The weirdest thing happened after my youngest child started sleeping through the night. I found out I couldn’t sleep through the night. I’d wake up around three a.m. with all sorts of things to think and worry about. Those of you who do this know what I’m talking about. Usually, I would wake up the next morning and think, “Why did I spend an hour last night worrying about that?”
Gradually, I came to acknowledge that I have a slight case of anxiety. It never bothers me during the day—only at three a.m.. I’ve talked to doctors and specialists who recommended different approaches. I tried journaling and supplements. Nothing made that big of a difference.
Then, one day, I read a magazine article about improving your sleep. The article cited a study that showed that people who kept a gratitude journal slept better than those who didn’t. Study participants wrote down five things for which they were grateful before they went to sleep. I thought, “Hey, it can’t hurt to try.”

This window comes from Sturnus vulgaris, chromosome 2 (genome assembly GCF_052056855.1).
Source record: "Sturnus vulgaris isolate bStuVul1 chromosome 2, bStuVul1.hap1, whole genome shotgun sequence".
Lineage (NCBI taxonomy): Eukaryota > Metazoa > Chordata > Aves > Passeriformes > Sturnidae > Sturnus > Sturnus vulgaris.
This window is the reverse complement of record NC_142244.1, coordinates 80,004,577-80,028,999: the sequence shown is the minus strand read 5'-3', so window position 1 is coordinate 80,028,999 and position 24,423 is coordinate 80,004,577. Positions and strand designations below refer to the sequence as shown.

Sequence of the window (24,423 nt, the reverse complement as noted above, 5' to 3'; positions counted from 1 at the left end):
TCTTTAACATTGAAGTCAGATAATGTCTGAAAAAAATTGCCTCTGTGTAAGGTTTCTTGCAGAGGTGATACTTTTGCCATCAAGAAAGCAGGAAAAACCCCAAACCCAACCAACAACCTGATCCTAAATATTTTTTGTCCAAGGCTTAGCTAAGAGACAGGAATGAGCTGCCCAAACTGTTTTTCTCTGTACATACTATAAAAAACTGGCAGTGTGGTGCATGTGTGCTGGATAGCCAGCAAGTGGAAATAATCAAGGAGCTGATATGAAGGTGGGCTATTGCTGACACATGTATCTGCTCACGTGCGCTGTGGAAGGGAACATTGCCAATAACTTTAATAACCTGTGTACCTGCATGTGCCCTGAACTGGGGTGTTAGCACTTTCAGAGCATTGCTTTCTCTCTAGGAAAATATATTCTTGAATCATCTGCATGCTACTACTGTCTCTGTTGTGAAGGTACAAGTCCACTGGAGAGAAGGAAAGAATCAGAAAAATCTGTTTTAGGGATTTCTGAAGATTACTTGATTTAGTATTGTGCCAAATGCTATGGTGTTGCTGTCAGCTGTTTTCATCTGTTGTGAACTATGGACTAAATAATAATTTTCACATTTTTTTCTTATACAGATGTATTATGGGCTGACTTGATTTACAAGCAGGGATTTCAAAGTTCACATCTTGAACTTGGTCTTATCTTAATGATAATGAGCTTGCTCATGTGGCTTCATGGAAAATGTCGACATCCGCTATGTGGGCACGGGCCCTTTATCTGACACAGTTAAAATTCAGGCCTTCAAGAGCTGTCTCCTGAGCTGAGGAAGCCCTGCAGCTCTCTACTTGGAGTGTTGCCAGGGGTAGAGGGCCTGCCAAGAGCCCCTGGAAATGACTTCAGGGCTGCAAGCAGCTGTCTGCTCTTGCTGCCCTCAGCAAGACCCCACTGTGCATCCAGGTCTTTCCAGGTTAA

I have now been keeping a gratitude journal for six months. Most nights I write down five things for which I’m grateful. It hasn’t been a miracle solution, but it has significantly improved my sleep. When I wake up at three a.m. now, I’m much less likely to stay awake worrying. Keeping a gratitude journal has also helped me to feel more optimistic about life in general.
Here's what I've learned about keeping a gratitude journal:
- You have to write it down. For some reason, the process of writing makes it work better than just talking or praying about it.
- It works better if I come up with an original list each day.
- I must write just before I go to sleep.